Seattle Pool Electrocution Accident Attorneys
Electrocuted While Swimming in a Public, Private, or Hotel Pool
Whether at a hotel, public park, or in a backyard, swimming pools are a great place for families and friends to cool off, have some fun, and get some exercise during Seattle's warmer months. But pools can also be hazardous places where serious injuries can occur. Broken necks and concussions can be the result of diving accidents, and drowning and near drowning accidents occur at a rate of about 10 per day in America.
But there's one type of accident many pool users don't know about or don't usually consider when taking the plunge, and that's the possibility of electrocution in a swimming pool. Though swimming pool electrocutions are fairly rare, they do happen.
Get The Compensation You Deserve
If you have lost a loved one or been injured in an electrocution accident at a swimming pool, you and your family may be entitled to compensation for your injuries and losses from the party or parties responsible. In order to get this compensation, you'll need to file a personal injury or wrongful death claim in Washington.
To find out more about your legal rights and options, it's crucial that you consult a skilled attorney familiar with Washing State's laws. The legal team at the Seattle area offices of Hardwick & Pendergast, P.S. has been successfully representing injury victims and their families for over 40 years and will put their wealth of knowledge and experience behind your claim. Call (888) 228-3860 today for a free consultation.
Common Causes of Swimming Pool Electrocution Deaths and Injuries
We all know that water and electricity can be a deadly combination if mixed, but electricity is also an essential element in keeping pools lit, clean, heated, and keeping circulation systems functioning properly. Swimming pool electrocution deaths reported by the CPSC can be attributed to the following causes:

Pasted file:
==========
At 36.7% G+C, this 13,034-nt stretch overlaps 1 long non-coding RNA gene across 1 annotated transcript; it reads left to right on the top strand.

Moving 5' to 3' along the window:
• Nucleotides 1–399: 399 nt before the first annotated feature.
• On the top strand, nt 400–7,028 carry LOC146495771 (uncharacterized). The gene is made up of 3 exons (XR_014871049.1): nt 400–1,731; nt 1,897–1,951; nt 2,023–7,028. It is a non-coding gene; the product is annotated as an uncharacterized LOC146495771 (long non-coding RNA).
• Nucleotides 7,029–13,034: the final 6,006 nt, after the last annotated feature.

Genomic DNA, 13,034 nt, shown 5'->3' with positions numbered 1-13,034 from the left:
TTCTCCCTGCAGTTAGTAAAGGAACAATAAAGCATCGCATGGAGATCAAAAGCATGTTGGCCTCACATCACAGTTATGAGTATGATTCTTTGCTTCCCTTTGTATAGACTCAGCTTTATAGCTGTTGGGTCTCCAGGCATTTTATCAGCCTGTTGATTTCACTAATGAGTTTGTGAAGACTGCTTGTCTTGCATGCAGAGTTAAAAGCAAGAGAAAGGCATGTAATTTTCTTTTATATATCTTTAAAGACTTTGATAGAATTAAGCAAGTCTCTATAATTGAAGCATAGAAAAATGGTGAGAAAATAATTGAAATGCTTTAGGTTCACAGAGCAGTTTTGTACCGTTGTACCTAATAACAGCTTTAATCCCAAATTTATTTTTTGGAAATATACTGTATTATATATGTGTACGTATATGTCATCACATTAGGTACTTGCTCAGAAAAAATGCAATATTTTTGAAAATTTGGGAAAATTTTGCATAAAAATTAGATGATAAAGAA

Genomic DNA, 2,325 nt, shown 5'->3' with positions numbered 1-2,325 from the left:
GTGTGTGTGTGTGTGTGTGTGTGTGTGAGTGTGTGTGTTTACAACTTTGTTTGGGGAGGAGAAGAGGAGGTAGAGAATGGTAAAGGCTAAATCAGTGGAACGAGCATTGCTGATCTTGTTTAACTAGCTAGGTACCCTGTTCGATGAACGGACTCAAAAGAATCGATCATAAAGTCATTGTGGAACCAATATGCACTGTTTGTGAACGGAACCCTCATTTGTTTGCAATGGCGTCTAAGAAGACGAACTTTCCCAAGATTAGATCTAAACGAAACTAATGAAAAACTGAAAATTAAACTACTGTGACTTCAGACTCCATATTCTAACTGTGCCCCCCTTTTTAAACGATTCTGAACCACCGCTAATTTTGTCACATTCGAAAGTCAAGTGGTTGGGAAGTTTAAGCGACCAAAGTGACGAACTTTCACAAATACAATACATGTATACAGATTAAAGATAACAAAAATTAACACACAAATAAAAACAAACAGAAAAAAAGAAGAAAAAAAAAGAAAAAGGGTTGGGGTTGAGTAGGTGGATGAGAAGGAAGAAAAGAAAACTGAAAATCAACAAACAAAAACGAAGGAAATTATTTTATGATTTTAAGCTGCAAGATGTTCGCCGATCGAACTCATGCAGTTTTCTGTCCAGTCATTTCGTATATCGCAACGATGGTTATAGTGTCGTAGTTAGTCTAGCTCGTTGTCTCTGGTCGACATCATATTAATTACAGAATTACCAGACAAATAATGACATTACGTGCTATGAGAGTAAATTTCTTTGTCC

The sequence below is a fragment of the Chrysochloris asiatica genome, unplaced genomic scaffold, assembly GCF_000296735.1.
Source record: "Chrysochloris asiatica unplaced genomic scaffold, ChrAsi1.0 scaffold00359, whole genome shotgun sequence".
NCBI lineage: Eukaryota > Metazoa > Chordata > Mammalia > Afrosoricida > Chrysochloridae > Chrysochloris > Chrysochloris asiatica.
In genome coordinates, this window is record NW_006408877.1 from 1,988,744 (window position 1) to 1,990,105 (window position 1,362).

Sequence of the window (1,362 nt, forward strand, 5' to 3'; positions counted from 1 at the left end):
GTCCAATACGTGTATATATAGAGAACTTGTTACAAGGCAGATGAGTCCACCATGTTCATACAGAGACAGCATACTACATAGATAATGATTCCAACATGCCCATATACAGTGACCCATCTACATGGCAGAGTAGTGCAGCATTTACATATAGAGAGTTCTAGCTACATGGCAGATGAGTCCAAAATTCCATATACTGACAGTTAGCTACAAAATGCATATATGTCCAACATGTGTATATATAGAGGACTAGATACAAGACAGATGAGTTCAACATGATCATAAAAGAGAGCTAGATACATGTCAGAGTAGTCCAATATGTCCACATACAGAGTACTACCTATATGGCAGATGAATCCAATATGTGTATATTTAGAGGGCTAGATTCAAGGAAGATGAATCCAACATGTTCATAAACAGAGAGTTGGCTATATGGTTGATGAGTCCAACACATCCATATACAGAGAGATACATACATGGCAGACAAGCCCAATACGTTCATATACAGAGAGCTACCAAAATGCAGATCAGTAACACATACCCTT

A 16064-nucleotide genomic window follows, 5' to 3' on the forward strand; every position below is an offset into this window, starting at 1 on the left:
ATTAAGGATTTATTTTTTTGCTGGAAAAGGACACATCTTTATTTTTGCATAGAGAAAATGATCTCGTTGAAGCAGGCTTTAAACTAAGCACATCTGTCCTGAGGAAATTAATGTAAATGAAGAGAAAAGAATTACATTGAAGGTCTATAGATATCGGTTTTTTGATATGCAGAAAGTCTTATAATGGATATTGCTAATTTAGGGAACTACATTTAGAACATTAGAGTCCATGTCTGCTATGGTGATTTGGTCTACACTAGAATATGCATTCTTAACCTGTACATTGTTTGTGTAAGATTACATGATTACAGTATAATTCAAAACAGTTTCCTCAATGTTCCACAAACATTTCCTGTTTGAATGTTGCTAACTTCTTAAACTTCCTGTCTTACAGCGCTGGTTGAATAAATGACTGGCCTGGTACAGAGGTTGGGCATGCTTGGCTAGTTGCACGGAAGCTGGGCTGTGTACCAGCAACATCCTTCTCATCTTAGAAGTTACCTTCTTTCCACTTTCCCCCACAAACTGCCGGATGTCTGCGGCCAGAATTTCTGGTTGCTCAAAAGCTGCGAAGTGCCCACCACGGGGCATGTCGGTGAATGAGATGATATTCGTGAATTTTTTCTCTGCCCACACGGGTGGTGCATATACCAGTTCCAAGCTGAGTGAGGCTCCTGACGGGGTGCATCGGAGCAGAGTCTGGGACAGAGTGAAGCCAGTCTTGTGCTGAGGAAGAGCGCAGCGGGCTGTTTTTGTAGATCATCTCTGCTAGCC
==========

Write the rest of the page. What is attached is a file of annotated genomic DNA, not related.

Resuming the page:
- Plugged in electronic devices like extension cords, power tools, radios, TVs, etc. falling into pools (28 deaths)
- Malfunctioning, improperly installed, faulty, or ungrounded underwater pool lights (13 deaths)
- Malfunctioning, improperly installed, or faulty, pool pumps (10 deaths)
- Malfunctioning, improperly installed, or faulty, sump pumps, pool vacuums, and pressure washers (nine deaths)
Liable Parties in a Pool Electrocution
A number of entities can be held liable for a swimming pool electrocution accident, including:
- The owner of the property where the pool is located: Under premises liability laws, a pool's owner has a duty to keep their pool area safe and in good repair. This includes getting regular inspections, installing the latest safety devices, and keeping hazardous things like electrical cords and devices away from the water. If the pool is a public pool, the municipality that owns the pool would be the liable party. If the pool is in a school, the school district would be held liable.
- The parties involved in installing the pool, including those who did the electrical work.
- The parties hired or charged with inspection and maintenance of the pool.
- The manufacturer of any faulty pool equipment, such as pumps, vacuums, heaters, etc.
Seattle Lawyers Protect the Rights of the Injured
If you've been injured or lost a loved one in a swimming pool electrocution accident, you and your family may be entitled to compensation for medical bills, pain and suffering, lost wages, permanent injury, funeral and burial expenses, and much more. To get the settlement you and your family deserves, it is vital that you seek representation from an experienced wrongful death attorney. The Washington attorneys at Hardwick & Pendergast, P.S. have been successfully representing injury victims and their families for over four decades, and will use their knowledge and experience to get you the best settlement possible. Call their offices at (888) 228-3860 to schedule a free consultation.
- Why Do Swimming Pool Electrocutions Happen in Seattle?
- Electrical Injury - MedlinePlus
- Electrical Shock: First Aid
- Swimming Pool Safety - American Academy of Pediatrics